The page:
Who composed the music for the BBC’s new Dracula series?

The BBC certainly gave us something to sink our teeth into at the start of the month, but who was responsible for giving Dracula its musical bite?

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If you’re yet to delve into the new three-part adaptation of Bram Stoker’s Dracula, then you’re missing a gruesome, lavish and sometimes comic treat. 

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It comes from the pens of Sherlock writers Mark Gatiss and Steven Moffat, who have crafted another impressive take on a Victorian literature classic. 

For this latest small screen adventure they bring with them Sherlock’s composing team, David Arnold and Michael Price, who gave the eccentric detective some 21st-century swagger.

For this opulent, blood-drenched take on the Prince of Darkness, the pair take traditional orchestral musicians and spatter them with all manner of inventive effects. 

It’s a mix of murky orchestral dirges, some romantic sweep (thanks in part to cello and solo vocals) and a coffin-load of unusual sounds.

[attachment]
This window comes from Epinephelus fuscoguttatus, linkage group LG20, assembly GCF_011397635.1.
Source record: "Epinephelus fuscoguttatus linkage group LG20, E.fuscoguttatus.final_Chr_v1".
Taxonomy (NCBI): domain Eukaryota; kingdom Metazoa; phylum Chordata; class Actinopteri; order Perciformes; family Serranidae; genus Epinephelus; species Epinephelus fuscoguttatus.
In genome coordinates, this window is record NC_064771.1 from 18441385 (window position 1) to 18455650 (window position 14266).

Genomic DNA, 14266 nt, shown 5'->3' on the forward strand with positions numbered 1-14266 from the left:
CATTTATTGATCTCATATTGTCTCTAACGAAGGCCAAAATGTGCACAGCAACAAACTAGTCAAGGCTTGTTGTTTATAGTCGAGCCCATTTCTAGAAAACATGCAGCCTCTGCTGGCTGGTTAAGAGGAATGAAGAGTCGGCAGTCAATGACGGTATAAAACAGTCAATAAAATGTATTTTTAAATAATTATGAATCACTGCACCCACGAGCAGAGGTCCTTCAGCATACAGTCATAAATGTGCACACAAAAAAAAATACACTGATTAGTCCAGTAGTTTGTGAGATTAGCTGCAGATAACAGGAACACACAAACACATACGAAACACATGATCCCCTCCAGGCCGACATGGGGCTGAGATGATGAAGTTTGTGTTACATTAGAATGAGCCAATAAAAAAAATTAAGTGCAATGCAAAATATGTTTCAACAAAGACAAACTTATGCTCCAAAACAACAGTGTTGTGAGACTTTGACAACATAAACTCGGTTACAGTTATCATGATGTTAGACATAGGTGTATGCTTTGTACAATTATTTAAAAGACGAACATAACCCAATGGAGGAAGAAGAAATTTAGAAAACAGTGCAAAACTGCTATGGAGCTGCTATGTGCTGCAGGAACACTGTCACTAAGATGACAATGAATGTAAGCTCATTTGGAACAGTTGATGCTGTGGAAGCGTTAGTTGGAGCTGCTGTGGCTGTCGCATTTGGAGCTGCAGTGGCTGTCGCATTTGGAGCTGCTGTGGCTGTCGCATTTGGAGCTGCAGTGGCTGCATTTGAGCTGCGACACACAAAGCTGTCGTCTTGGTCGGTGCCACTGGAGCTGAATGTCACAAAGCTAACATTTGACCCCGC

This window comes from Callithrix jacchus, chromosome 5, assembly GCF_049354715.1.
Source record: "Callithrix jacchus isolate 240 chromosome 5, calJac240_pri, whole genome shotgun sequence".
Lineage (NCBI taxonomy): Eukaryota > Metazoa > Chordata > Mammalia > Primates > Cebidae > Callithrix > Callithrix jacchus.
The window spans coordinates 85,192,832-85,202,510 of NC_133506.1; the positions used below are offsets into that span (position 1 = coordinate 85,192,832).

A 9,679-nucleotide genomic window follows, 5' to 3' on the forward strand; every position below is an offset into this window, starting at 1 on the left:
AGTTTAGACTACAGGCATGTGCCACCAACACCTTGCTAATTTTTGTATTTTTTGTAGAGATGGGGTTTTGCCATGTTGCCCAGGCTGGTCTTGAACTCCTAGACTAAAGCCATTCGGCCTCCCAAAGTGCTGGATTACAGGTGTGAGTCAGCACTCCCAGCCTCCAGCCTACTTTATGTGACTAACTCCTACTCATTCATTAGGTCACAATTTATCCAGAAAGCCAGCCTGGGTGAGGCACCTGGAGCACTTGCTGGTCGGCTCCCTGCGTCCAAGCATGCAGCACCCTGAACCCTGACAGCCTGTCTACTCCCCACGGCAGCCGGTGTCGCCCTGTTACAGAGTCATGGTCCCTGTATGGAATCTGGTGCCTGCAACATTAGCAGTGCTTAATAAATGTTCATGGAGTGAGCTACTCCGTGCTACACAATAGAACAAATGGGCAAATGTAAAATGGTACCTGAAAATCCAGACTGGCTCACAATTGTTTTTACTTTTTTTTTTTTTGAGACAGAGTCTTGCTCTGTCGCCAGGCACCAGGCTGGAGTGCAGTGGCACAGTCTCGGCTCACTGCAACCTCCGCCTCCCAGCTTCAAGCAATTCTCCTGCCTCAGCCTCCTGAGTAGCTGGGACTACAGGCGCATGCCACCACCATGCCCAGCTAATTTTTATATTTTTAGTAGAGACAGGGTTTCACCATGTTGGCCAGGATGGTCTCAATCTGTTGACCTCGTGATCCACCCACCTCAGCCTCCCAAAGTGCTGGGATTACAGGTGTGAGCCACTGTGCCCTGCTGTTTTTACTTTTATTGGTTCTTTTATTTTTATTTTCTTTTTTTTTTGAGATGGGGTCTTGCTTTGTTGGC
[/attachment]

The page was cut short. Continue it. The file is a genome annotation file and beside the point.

Soloists who appear in the score include London Sinfonietta cellists Tim Gill and Caroline Dale, electric cellist Peter Gregson and soprano Grace Davidson.

To say Arnold and Price brought everything but the kitchen sink is right, but if it’s ever too much it remains somehow just right. 

Like the writing and on-screen performances, it’s well balanced between comedy, drama and horror.

Arnold (who is perhaps best known for his James Bond scores) revealed at the series launch that they experimented with all manner of unsavoury sounds, including glass rubbing with real blood, coffin lid percussion and an ‘organ’ of screaming baby sound effects.

Regardless of any sound design gimmickry, the result is memorable, dramatic and sometimes downright terrifying. 

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You can watch Dracula right now on BBC iPlayer in the UK, or on Netflix elsewhere in the world. David Arnold and Michael Price’s original music is available on Silva Screen Records from 10 January.